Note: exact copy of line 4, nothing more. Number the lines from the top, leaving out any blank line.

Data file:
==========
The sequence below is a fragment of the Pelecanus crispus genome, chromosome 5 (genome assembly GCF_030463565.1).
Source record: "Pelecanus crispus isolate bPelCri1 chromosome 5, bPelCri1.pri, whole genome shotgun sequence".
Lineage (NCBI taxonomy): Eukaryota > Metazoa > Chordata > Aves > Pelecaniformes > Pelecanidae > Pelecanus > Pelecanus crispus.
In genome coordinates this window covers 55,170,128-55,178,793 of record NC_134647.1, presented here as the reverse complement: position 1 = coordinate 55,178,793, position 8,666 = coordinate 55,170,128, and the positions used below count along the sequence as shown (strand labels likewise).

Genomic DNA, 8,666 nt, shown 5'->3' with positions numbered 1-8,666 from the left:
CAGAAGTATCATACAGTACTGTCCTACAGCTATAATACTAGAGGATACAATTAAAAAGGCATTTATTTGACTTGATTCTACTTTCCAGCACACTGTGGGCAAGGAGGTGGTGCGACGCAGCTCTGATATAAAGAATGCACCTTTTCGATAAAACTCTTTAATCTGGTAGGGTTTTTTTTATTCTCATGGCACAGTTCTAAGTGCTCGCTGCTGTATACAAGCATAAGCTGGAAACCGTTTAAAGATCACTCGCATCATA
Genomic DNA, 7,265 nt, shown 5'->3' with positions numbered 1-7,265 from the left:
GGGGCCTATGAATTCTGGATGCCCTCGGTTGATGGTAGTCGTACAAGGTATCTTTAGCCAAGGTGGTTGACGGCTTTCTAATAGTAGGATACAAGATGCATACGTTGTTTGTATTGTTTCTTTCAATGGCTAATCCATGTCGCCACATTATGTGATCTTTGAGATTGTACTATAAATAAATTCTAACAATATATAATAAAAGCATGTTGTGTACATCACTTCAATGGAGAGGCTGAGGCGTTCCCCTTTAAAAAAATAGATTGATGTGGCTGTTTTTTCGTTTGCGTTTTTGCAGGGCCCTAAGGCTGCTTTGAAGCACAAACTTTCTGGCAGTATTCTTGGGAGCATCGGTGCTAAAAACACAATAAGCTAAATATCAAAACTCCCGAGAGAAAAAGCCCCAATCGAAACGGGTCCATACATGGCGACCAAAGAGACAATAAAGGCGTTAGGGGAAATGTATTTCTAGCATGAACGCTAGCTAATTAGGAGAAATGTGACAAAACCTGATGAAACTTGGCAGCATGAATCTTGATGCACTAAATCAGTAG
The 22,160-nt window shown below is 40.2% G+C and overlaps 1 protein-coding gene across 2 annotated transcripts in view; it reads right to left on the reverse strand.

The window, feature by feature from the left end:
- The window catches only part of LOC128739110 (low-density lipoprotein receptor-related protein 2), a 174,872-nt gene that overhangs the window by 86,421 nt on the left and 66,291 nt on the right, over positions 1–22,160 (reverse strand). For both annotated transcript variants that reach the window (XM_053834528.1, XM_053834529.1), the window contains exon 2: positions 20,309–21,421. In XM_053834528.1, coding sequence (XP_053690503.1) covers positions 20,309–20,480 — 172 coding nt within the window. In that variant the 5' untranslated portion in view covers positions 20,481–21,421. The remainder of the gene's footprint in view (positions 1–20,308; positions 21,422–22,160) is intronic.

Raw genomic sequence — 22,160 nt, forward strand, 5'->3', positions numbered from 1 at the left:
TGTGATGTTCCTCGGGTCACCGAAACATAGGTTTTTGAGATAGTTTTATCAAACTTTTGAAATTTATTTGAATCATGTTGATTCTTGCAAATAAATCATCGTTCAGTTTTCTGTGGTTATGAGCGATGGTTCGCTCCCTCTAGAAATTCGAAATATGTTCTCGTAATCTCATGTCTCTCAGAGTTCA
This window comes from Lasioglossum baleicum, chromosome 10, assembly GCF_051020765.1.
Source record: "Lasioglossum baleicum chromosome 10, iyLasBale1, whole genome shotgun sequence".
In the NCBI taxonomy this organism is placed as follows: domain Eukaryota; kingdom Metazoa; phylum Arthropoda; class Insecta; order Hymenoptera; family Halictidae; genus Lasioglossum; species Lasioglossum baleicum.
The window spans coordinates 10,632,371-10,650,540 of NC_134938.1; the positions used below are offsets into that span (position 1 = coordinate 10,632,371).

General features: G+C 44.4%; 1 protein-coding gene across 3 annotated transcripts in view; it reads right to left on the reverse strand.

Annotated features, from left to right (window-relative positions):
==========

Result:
In genome coordinates this window covers 55,170,128-55,178,793 of record NC_134647.1, presented here as the reverse complement: position 1 = coordinate 55,178,793, position 8,666 = coordinate 55,170,128, and the positions used below count along the sequence as shown (strand labels likewise).